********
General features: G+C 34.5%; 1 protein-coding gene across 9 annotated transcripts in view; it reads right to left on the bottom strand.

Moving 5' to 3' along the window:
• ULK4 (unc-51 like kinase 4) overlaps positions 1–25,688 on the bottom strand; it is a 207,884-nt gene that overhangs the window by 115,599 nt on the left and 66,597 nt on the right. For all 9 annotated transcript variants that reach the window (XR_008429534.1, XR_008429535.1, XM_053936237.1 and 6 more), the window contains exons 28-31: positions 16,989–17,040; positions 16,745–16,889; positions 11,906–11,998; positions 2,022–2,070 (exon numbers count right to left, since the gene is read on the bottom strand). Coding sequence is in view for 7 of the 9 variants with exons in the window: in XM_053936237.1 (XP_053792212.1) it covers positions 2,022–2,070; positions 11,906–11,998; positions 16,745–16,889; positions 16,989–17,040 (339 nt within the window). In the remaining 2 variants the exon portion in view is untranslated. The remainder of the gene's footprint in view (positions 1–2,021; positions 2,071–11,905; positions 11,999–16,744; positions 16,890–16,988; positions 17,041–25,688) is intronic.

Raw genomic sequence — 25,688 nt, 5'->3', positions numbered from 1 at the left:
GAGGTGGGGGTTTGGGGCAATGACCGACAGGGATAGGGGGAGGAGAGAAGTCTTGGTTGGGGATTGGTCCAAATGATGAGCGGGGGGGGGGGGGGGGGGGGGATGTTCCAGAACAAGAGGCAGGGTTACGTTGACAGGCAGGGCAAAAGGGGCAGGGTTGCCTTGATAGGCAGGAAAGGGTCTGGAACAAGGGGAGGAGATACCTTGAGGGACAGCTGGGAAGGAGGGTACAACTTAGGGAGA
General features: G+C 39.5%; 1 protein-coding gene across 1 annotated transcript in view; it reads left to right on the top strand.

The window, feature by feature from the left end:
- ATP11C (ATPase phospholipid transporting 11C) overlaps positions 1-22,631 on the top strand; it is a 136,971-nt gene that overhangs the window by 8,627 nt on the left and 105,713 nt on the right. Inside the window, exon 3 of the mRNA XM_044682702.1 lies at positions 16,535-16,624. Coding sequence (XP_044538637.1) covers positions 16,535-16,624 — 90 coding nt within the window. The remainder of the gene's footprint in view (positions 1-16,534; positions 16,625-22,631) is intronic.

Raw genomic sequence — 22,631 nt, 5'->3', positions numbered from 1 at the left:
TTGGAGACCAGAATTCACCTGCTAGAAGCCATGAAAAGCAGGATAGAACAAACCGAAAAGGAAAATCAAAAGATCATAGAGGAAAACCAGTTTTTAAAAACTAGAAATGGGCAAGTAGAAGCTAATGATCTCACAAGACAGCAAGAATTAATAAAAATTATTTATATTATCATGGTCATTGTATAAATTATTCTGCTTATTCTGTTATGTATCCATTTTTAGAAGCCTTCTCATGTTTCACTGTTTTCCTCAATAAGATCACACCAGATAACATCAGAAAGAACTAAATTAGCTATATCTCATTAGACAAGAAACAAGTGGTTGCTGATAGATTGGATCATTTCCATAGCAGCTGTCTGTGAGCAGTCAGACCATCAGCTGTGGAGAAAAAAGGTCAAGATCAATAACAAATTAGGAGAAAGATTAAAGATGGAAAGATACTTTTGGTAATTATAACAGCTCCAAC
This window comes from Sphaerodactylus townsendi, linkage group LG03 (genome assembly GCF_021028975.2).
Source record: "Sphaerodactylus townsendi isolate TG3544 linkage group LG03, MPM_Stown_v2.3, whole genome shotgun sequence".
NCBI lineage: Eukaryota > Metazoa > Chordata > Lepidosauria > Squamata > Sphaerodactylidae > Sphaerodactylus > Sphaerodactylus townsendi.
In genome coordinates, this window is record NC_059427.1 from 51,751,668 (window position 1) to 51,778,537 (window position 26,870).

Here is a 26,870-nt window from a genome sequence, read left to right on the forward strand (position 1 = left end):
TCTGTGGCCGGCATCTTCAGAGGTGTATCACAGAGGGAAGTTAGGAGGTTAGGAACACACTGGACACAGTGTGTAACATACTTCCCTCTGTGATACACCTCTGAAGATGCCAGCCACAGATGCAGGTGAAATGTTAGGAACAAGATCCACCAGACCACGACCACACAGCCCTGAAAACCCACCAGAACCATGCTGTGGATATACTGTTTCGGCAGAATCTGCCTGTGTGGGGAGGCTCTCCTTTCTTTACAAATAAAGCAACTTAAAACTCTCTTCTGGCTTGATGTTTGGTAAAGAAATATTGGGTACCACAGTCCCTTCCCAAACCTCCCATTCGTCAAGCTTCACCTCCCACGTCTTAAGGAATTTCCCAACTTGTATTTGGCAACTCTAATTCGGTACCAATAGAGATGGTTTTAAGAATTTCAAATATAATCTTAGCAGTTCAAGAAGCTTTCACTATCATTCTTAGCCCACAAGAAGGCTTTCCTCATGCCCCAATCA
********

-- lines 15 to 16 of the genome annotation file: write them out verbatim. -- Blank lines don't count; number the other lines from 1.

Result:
Here is a 26,870-nt window from a genome sequence, read left to right on the forward strand (position 1 = left end):
TCTGTGGCCGGCATCTTCAGAGGTGTATCACAGAGGGAAGTTAGGAGGTTAGGAACACACTGGACACAGTGTGTAACATACTTCCCTCTGTGATACACCTCTGAAGATGCCAGCCACAGATGCAGGTGAAATGTTAGGAACAAGATCCACCAGACCACGACCACACAGCCCTGAAAACCCACCAGAACCATGCTGTGGATATACTGTTTCGGCAGAATCTGCCTGTGTGGGGAGGCTCTCCTTTCTTTACAAATAAAGCAACTTAAAACTCTCTTCTGGCTTGATGTTTGGTAAAGAAATATTGGGTACCACAGTCCCTTCCCAAACCTCCCATTCGTCAAGCTTCACCTCCCACGTCTTAAGGAATTTCCCAACTTGTATTTGGCAACTCTAATTCGGTACCAATAGAGATGGTTTTAAGAATTTCAAATATAATCTTAGCAGTTCAAGAAGCTTTCACTATCATTCTTAGCCCACAAGAAGGCTTTCCTCATGCCCCAATCA